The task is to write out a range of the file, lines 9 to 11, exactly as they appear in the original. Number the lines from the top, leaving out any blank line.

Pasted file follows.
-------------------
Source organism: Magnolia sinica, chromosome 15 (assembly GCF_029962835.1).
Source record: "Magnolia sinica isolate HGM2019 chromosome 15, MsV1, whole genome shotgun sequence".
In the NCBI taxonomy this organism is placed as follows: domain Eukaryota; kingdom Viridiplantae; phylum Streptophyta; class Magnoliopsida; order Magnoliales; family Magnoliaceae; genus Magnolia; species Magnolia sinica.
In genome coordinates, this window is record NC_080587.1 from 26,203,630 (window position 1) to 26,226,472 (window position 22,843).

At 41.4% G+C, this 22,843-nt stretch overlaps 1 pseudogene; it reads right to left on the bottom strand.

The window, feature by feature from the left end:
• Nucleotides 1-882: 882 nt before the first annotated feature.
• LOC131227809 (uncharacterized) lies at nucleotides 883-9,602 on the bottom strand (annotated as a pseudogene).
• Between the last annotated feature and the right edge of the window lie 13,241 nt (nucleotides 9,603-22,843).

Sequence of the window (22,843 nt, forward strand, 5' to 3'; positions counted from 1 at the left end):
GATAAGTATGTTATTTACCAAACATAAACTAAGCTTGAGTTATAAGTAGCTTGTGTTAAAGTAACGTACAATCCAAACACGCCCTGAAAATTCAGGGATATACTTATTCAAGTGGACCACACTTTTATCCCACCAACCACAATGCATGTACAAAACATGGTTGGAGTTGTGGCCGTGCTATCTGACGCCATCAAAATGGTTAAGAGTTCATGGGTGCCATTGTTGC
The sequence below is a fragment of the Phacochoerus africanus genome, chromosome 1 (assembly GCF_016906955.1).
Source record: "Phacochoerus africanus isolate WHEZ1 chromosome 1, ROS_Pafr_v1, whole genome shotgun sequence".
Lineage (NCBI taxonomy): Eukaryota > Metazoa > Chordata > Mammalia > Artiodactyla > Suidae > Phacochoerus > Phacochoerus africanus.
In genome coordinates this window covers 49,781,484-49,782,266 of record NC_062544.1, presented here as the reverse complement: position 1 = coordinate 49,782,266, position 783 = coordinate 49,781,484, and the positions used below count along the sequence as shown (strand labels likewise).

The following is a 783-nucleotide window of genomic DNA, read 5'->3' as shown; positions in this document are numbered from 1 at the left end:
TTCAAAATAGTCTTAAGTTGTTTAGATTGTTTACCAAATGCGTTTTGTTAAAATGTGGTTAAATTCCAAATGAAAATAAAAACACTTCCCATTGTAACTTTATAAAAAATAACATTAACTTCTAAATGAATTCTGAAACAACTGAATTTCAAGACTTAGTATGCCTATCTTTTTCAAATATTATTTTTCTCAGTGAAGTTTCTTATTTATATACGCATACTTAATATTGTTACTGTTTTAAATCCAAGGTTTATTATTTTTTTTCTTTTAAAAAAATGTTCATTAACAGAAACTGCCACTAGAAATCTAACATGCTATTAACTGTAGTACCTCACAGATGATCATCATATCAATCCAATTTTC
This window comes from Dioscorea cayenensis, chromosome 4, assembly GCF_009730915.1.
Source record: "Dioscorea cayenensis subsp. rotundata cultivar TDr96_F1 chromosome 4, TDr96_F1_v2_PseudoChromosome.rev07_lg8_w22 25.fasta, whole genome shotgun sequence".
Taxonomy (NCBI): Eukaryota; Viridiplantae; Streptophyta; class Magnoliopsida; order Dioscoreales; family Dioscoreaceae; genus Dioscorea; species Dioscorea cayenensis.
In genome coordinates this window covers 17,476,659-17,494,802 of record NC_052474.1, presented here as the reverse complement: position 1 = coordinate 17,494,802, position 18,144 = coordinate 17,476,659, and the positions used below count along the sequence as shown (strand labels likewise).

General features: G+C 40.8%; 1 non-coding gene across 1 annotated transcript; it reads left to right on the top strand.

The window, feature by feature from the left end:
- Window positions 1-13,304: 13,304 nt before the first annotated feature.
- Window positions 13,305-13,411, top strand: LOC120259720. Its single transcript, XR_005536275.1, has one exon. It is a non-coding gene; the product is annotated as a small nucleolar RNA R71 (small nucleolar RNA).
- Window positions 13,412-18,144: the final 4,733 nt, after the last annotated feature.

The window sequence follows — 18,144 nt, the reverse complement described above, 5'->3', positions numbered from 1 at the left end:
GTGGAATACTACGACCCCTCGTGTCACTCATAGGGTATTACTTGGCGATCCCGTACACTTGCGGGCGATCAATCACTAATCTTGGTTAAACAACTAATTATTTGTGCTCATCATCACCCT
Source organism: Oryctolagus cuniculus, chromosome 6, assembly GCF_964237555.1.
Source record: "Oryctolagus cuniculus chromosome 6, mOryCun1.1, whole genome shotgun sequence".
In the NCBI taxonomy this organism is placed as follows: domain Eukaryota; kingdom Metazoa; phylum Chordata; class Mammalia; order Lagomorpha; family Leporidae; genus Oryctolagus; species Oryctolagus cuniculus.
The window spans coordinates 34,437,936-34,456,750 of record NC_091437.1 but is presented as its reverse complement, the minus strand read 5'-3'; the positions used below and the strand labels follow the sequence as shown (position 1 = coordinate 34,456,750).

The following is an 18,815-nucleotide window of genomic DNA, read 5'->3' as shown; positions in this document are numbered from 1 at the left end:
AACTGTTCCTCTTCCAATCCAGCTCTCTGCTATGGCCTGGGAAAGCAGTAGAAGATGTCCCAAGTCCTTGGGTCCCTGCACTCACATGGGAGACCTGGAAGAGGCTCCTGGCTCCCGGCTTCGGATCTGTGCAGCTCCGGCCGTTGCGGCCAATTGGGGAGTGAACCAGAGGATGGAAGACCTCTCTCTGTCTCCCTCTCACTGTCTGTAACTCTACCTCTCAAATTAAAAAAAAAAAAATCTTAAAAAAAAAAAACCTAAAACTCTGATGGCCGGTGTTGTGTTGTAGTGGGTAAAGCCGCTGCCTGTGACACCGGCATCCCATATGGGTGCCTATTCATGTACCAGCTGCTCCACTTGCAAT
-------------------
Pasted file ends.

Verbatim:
• Between the last annotated feature and the right edge of the window lie 13,241 nt (nucleotides 9,603-22,843).

Sequence of the window (22,843 nt, forward strand, 5' to 3'; positions counted from 1 at the left end):
GATAAGTATGTTATTTACCAAACATAAACTAAGCTTGAGTTATAAGTAGCTTGTGTTAAAGTAACGTACAATCCAAACACGCCCTGAAAATTCAGGGATATACTTATTCAAGTGGACCACACTTTTATCCCACCAACCACAATGCATGTACAAAACATGGTTGGAGTTGTGGCCGTGCTATCTGACGCCATCAAAATGGTTAAGAGTTCATGGGTGCCATTGTTGC